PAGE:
Civil Beat analyzed all 76 lawmakers’ 2012 financial disclosures. But the forms were riddled with omissions and incomplete answers.
That means the “richest” lawmakers are more likely the ones who are the most scrupulous about filling out their disclosure forms.
Financial disclosures are intended to help the public ensure that lawmakers aren’t voting on issues in which they have a financial interest.
On the federal level, even with members of Congress disclosing their assets in ranges, determining wealth from financial disclosures is a relatively straightforward process. Civil Beat wrote about the public disclosures of Hawaii’s congressional delegation in June.
But a similar exercise on the state level is basically meaningless. It raises the question: What good are disclosures if you can’t tell anything from them?
The Hawaii State Ethics Commissionrequires senators and representatives to list the value and source of any income from the previous year worth more than $1,000, as well as any interests in businesses worth more than $5,000 or more than 10 percent.
Lawmakers are also supposed to disclose the street addresses and values of all property worth more than $10,000, excluding their personal residences.
According to Dan Mollway, who directed the State Ethics Commission from 1986 to 2010, the importance of the financial disclosures is often underestimated.
“The ethics code has no conflict of interest law for legislators,” Mollway said. “The disclosures allow people to see if there are conflicts.”
Several lawmakers failed to include full property addresses, disclosing only street names rather than exact addresses. Sen. Brickwood Galuteria listed the addresses of three properties but did not include estimates of their values.
“It was an oversight on my part,” Galuteria explained. “This is public record so we’re certainly not looking to screw up.”
Galuteria submitted an amendment correcting the omission in response to Civil Beat’s inquiry.
According to Mollway, the disclosure of property details is helpful in exposing “sweetheart deals,” such as when a lobbyist buys a piece of property from a lawmaker for more than it is worth or when legislators profit from inside information about city development.
In another instance, Rep. Rida Arakawa-Cabanilla divulged her three sources of income but omitted the values of each. Cabanilla did not return Civil Beat’s request for a comment.
Last year, Civil Beat reported that lawmakers’ disclosures contained numerous discrepancies between officials’ claimed property values and the state’s property value assessments. This year, several of these same discrepancies remained, due mainly to instances of subleasing or partial ownership, according to explanations provided last year. A few lawmakers, such as Rep. Marcus Oshiro, made an effort to clarify their property value estimates by stating specifically the fraction or percentage of their ownership.
Another factor that complicated the determination of lawmakers’ wealth was the varied ways in which Hawaii legislators quantified their business interests. The financial disclosure form provides the option of conveying the value of a business interest or the number of shares. Many lawmakers chose to list their percentage of ownership rather than a monetary value.
According to Les Kondo, executive director of the ethics commission, answering in the form of a percentage is in accordance with the spirit of the state ethics code, if not the letter of the instructions.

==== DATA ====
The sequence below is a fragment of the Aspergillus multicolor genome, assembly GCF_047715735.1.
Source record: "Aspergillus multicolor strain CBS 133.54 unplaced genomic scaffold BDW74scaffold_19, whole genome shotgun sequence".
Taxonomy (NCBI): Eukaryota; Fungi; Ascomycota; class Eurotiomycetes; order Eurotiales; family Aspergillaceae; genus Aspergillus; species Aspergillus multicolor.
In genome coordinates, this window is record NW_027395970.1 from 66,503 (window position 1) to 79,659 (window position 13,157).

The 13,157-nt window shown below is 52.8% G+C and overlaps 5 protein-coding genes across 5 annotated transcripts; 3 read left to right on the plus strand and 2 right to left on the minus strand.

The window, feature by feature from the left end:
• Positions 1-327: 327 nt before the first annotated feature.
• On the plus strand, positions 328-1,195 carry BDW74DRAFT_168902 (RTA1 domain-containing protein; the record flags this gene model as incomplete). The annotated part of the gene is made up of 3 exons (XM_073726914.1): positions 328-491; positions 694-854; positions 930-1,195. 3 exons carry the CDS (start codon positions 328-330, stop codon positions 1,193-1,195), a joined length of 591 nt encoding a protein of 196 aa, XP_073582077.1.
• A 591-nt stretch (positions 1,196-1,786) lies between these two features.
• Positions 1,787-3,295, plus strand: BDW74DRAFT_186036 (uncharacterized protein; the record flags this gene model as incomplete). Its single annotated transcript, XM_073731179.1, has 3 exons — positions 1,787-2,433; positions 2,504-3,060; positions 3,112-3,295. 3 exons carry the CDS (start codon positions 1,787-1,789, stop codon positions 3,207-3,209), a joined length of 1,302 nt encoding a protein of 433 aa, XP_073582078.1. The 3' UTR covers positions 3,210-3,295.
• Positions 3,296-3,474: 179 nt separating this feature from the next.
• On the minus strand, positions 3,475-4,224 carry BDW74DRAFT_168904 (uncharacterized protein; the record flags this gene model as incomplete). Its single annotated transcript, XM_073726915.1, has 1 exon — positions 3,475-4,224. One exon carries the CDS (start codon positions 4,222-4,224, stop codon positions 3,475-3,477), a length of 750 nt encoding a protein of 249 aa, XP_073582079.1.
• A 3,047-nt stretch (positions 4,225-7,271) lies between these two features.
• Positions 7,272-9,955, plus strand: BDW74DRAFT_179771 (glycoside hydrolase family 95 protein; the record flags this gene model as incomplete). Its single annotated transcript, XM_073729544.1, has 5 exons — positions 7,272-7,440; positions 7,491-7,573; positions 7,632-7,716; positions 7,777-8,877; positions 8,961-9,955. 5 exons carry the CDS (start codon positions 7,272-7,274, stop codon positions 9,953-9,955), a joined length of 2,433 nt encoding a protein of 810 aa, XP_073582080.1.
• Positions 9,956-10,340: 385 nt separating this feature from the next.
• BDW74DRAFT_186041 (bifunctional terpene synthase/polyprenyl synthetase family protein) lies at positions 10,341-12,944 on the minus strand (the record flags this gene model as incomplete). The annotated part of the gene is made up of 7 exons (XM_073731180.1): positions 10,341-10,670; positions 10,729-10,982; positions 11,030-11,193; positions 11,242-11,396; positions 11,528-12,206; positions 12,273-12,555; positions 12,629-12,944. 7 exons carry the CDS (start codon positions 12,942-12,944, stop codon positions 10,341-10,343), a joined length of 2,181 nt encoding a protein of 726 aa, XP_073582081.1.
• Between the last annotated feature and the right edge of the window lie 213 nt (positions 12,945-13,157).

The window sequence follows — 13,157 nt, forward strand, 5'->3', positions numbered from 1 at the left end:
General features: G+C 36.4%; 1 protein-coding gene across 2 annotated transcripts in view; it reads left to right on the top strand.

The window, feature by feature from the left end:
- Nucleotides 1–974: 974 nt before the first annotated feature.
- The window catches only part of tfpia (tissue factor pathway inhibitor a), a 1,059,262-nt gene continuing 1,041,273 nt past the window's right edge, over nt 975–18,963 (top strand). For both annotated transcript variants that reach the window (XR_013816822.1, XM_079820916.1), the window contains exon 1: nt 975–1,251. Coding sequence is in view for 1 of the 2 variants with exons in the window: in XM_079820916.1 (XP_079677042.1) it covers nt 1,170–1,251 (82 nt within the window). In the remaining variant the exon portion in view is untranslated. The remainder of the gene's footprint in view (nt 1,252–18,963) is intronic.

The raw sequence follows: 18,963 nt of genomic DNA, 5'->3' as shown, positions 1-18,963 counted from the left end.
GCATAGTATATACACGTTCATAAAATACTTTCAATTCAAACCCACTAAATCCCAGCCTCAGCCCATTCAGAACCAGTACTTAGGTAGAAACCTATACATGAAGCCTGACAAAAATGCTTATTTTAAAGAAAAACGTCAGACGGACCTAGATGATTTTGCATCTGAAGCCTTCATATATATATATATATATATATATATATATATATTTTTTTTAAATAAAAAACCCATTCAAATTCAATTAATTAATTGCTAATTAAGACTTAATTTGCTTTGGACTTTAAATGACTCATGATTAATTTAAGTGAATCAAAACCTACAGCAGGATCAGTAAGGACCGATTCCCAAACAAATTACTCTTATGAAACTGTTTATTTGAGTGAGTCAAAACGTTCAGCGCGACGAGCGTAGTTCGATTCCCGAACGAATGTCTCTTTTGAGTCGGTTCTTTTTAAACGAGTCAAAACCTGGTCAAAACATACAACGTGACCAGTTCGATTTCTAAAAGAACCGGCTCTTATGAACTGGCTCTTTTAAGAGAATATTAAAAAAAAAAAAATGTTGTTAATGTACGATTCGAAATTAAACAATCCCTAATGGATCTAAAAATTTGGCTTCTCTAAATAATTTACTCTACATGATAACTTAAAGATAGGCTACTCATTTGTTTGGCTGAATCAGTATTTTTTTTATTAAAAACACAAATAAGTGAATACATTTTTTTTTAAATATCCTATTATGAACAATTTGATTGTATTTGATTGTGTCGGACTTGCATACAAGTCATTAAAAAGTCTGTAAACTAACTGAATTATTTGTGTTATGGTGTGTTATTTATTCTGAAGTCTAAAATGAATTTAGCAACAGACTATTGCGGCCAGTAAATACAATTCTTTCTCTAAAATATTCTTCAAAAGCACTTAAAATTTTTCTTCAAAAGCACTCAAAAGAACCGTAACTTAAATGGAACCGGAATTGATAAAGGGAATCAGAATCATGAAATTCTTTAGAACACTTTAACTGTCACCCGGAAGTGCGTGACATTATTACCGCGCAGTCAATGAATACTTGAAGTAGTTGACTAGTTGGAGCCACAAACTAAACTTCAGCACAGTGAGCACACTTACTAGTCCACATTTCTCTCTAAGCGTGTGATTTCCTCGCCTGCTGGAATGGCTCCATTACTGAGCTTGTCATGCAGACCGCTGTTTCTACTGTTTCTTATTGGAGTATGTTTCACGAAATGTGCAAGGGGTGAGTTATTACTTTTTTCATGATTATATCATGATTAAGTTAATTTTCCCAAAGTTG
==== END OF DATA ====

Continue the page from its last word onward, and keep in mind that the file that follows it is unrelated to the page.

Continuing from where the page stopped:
“If the purpose of the form is to get some transparency as to what a person’s interest is, then that percentage probably provides more transparency than saying the whole value is $100,” Kondo said.
Yet as Civil Beat reported last month, the commission sent a memo to all senators and representatives on July 12 asking them to review their certified disclosures to ensure that they included all “amounts and values” of their financial interests, as well as other necessary information.
As it stands, the lack of monetary amounts on the disclosure forms means that the values of many lawmakers’ business interests are unclear.
Finally, although the ethics commission uploads all of the disclosures on its website, not all of them are the most recent versions. When Civil Beat contacted Rep. Thielen about her financial disclosure, she informed us of the existence of an amendment submitted to the commission in April.
Kondo said via email that the ethics commission makes an effort to post disclosure amendments by the day after they are received. However, resource limitations may affect its ability to ensure that all disclosures are uploaded in a timely manner.
Given all these caveats, Civil Beat’s determination of the wealthiest lawmaker is by no means scientific. That said, here’s what we found:
Thielen emerged as the wealthiest representative by far, reporting millions in real estate, investments and income. As a beneficiary of a number of trusts, her annual income from trusts alone ranges from $200,000 to $350,000.
Her total ownership in trusts is worth over $1.5 million, and her property ownership is valued between $2.65 and $4 million. Depending on where her assets fall within the given ranges, Thielen’s total wealth may be upwards of $7 million.
In contrast, the next wealthiest representative is Rep. Jerry Chang, whose assets are worth at most $2.2 million, not including his partial ownership of ABSC Development Co. and Koa Real Estate.
Take a look at Thielen’s full disclosure below, and read the disclosure instructions to interpret the coded values:
In the Senate, Sen. Ronald Kouchi1 reported the most wealth, with assets potentially worth up to $1.5 million. The bulk of his wealth derives from his property in Lihue valued between $650,000 and $1 million. View his full disclosure here: